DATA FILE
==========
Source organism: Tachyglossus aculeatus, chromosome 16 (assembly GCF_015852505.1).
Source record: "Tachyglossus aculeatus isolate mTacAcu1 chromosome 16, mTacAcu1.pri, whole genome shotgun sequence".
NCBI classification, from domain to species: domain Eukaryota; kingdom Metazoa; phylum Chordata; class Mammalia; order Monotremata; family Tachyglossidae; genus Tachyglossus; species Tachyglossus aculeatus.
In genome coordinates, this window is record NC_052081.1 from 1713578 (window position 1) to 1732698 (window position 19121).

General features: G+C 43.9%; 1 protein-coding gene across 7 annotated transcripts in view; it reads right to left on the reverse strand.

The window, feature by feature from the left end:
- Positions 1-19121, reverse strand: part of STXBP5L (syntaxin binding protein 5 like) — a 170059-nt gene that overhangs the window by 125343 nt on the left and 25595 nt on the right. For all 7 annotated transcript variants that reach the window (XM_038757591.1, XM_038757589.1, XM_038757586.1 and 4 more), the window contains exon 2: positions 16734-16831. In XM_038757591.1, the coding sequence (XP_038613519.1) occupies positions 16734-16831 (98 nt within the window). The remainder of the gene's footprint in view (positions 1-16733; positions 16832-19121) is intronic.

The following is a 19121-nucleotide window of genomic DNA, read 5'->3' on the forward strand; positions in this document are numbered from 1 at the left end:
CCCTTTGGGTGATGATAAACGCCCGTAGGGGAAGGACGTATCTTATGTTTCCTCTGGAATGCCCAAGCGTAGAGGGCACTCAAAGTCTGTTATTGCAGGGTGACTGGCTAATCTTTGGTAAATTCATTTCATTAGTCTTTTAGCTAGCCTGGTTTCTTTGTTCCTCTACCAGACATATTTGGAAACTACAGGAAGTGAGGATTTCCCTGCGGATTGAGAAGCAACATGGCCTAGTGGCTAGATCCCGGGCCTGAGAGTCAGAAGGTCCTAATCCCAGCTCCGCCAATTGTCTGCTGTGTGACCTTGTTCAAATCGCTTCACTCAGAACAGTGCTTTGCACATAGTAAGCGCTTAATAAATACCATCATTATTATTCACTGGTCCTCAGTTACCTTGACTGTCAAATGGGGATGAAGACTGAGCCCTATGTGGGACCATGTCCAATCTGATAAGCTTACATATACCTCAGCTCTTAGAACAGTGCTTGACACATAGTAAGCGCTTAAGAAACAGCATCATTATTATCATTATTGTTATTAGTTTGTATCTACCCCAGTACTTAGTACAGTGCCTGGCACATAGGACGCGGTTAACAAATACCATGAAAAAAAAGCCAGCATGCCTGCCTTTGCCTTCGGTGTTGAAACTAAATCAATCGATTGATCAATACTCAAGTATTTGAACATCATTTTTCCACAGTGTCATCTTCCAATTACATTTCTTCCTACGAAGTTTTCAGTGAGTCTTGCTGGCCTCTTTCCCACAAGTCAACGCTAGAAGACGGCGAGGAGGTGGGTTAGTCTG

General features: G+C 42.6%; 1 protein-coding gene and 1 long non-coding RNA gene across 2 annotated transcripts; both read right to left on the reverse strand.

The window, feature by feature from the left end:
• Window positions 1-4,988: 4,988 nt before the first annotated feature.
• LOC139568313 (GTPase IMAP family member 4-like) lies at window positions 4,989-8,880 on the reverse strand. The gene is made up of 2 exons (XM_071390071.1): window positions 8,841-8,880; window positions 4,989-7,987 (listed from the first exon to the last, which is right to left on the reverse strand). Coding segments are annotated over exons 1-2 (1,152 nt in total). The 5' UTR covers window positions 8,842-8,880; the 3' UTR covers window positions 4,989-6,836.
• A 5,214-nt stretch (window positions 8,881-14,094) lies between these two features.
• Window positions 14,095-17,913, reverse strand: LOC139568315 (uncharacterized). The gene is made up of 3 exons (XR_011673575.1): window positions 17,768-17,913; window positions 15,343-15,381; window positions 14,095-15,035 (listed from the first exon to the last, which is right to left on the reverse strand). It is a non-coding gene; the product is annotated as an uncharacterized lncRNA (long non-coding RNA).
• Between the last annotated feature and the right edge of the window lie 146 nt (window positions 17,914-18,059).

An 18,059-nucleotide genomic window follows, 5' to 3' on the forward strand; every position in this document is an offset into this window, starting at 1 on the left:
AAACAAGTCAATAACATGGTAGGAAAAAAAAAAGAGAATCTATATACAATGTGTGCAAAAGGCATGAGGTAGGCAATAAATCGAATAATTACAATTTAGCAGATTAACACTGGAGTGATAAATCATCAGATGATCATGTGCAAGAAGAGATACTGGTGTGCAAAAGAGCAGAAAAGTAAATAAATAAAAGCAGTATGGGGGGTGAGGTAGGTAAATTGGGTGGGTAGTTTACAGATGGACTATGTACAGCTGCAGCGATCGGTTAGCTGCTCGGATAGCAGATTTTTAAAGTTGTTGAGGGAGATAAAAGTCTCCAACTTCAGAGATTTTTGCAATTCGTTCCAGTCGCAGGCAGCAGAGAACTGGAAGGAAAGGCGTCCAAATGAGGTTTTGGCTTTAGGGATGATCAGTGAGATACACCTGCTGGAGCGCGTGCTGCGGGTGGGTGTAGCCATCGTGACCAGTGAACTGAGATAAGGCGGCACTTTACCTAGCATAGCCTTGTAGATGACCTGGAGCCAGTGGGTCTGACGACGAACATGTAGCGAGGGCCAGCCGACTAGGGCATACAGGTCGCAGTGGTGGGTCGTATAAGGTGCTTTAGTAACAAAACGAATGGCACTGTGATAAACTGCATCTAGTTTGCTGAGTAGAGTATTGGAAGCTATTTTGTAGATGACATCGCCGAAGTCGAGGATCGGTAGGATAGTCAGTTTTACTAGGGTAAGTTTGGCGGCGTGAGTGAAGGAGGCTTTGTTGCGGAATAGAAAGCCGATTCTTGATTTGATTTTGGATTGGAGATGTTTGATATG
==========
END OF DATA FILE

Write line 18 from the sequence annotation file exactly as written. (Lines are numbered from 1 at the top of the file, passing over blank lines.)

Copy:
AAACAAGTCAATAACATGGTAGGAAAAAAAAAAGAGAATCTATATACAATGTGTGCAAAAGGCATGAGGTAGGCAATAAATCGAATAATTACAATTTAGCAGATTAACACTGGAGTGATAAATCATCAGATGATCATGTGCAAGAAGAGATACTGGTGTGCAAAAGAGCAGAAAAGTAAATAAATAAAAGCAGTATGGGGGGTGAGGTAGGTAAATTGGGTGGGTAGTTTACAGATGGACTATGTACAGCTGCAGCGATCGGTTAGCTGCTCGGATAGCAGATTTTTAAAGTTGTTGAGGGAGATAAAAGTCTCCAACTTCAGAGATTTTTGCAATTCGTTCCAGTCGCAGGCAGCAGAGAACTGGAAGGAAAGGCGTCCAAATGAGGTTTTGGCTTTAGGGATGATCAGTGAGATACACCTGCTGGAGCGCGTGCTGCGGGTGGGTGTAGCCATCGTGACCAGTGAACTGAGATAAGGCGGCACTTTACCTAGCATAGCCTTGTAGATGACCTGGAGCCAGTGGGTCTGACGACGAACATGTAGCGAGGGCCAGCCGACTAGGGCATACAGGTCGCAGTGGTGGGTCGTATAAGGTGCTTTAGTAACAAAACGAATGGCACTGTGATAAACTGCATCTAGTTTGCTGAGTAGAGTATTGGAAGCTATTTTGTAGATGACATCGCCGAAGTCGAGGATCGGTAGGATAGTCAGTTTTACTAGGGTAAGTTTGGCGGCGTGAGTGAAGGAGGCTTTGTTGCGGAATAGAAAGCCGATTCTTGATTTGATTTTGGATTGGAGATGTTTGATATG